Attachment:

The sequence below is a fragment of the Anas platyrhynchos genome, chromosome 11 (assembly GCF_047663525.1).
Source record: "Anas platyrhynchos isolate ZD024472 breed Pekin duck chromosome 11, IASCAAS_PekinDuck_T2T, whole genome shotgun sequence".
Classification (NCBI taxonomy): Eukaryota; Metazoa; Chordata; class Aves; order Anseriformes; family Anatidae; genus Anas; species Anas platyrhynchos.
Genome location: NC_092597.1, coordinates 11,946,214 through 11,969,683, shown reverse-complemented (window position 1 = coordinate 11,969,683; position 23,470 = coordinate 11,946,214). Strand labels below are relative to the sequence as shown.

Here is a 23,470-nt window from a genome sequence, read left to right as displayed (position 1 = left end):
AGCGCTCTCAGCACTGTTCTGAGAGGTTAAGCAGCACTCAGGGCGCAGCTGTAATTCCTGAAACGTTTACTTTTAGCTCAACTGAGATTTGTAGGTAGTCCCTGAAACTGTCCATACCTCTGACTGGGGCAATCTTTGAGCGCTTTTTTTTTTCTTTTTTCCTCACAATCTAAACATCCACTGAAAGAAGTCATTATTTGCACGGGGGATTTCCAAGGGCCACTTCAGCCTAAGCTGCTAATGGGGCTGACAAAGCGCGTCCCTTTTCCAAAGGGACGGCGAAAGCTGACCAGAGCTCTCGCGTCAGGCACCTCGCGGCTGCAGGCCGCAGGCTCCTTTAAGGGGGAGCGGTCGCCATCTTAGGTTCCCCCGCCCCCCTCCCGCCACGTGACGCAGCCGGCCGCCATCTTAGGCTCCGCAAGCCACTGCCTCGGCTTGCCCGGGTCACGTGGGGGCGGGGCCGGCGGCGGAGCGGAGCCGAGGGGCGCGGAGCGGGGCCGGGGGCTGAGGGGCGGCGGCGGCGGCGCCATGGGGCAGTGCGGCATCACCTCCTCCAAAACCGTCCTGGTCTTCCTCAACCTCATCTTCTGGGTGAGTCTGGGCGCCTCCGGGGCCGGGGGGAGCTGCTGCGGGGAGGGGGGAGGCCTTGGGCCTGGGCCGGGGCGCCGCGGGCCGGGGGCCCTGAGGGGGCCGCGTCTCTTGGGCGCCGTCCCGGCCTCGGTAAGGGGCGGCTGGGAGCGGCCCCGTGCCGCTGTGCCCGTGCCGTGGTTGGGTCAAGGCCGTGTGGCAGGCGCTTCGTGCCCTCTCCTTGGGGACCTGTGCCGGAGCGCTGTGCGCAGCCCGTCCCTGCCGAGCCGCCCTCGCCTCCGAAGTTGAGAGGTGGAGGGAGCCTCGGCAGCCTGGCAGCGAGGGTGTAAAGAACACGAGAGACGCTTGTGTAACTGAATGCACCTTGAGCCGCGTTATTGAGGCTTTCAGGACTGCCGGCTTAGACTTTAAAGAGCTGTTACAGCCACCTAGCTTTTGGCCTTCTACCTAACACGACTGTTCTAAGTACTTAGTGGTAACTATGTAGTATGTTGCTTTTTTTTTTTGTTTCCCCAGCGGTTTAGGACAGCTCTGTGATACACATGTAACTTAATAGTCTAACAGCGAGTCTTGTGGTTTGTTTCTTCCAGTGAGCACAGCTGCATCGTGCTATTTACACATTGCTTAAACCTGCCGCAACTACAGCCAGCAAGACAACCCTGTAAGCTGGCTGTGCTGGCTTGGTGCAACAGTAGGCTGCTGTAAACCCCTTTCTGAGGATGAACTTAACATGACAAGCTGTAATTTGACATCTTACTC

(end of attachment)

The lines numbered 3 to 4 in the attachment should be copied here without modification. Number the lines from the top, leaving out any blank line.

Classification (NCBI taxonomy): Eukaryota; Metazoa; Chordata; class Aves; order Anseriformes; family Anatidae; genus Anas; species Anas platyrhynchos.
Genome location: NC_092597.1, coordinates 11,946,214 through 11,969,683, shown reverse-complemented (window position 1 = coordinate 11,969,683; position 23,470 = coordinate 11,946,214). Strand labels below are relative to the sequence as shown.